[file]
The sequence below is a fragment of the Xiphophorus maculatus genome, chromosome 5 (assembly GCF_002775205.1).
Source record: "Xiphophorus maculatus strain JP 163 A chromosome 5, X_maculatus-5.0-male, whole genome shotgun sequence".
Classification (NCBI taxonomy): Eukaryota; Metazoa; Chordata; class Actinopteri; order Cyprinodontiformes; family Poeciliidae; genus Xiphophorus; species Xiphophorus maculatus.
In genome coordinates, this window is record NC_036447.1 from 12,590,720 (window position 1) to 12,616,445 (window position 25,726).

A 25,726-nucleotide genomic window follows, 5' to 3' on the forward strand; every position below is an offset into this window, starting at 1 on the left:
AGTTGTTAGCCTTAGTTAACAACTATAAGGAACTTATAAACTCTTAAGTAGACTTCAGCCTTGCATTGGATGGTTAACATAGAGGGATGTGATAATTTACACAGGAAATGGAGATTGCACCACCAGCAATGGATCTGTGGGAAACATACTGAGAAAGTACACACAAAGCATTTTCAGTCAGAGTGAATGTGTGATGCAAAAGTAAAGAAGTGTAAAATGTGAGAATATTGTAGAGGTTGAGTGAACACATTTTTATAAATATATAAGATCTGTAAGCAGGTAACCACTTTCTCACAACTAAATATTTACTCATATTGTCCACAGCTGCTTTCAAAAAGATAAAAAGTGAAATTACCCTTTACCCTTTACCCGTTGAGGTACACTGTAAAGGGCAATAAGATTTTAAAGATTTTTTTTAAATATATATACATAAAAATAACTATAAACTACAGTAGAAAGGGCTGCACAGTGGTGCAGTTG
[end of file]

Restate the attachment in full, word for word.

The sequence below is a fragment of the Xiphophorus maculatus genome, chromosome 5 (assembly GCF_002775205.1).
Source record: "Xiphophorus maculatus strain JP 163 A chromosome 5, X_maculatus-5.0-male, whole genome shotgun sequence".
Classification (NCBI taxonomy): Eukaryota; Metazoa; Chordata; class Actinopteri; order Cyprinodontiformes; family Poeciliidae; genus Xiphophorus; species Xiphophorus maculatus.
In genome coordinates, this window is record NC_036447.1 from 12,590,720 (window position 1) to 12,616,445 (window position 25,726).

A 25,726-nucleotide genomic window follows, 5' to 3' on the forward strand; every position below is an offset into this window, starting at 1 on the left:
AGTTGTTAGCCTTAGTTAACAACTATAAGGAACTTATAAACTCTTAAGTAGACTTCAGCCTTGCATTGGATGGTTAACATAGAGGGATGTGATAATTTACACAGGAAATGGAGATTGCACCACCAGCAATGGATCTGTGGGAAACATACTGAGAAAGTACACACAAAGCATTTTCAGTCAGAGTGAATGTGTGATGCAAAAGTAAAGAAGTGTAAAATGTGAGAATATTGTAGAGGTTGAGTGAACACATTTTTATAAATATATAAGATCTGTAAGCAGGTAACCACTTTCTCACAACTAAATATTTACTCATATTGTCCACAGCTGCTTTCAAAAAGATAAAAAGTGAAATTACCCTTTACCCTTTACCCGTTGAGGTACACTGTAAAGGGCAATAAGATTTTAAAGATTTTTTTTAAATATATATACATAAAAATAACTATAAACTACAGTAGAAAGGGCTGCACAGTGGTGCAGTTG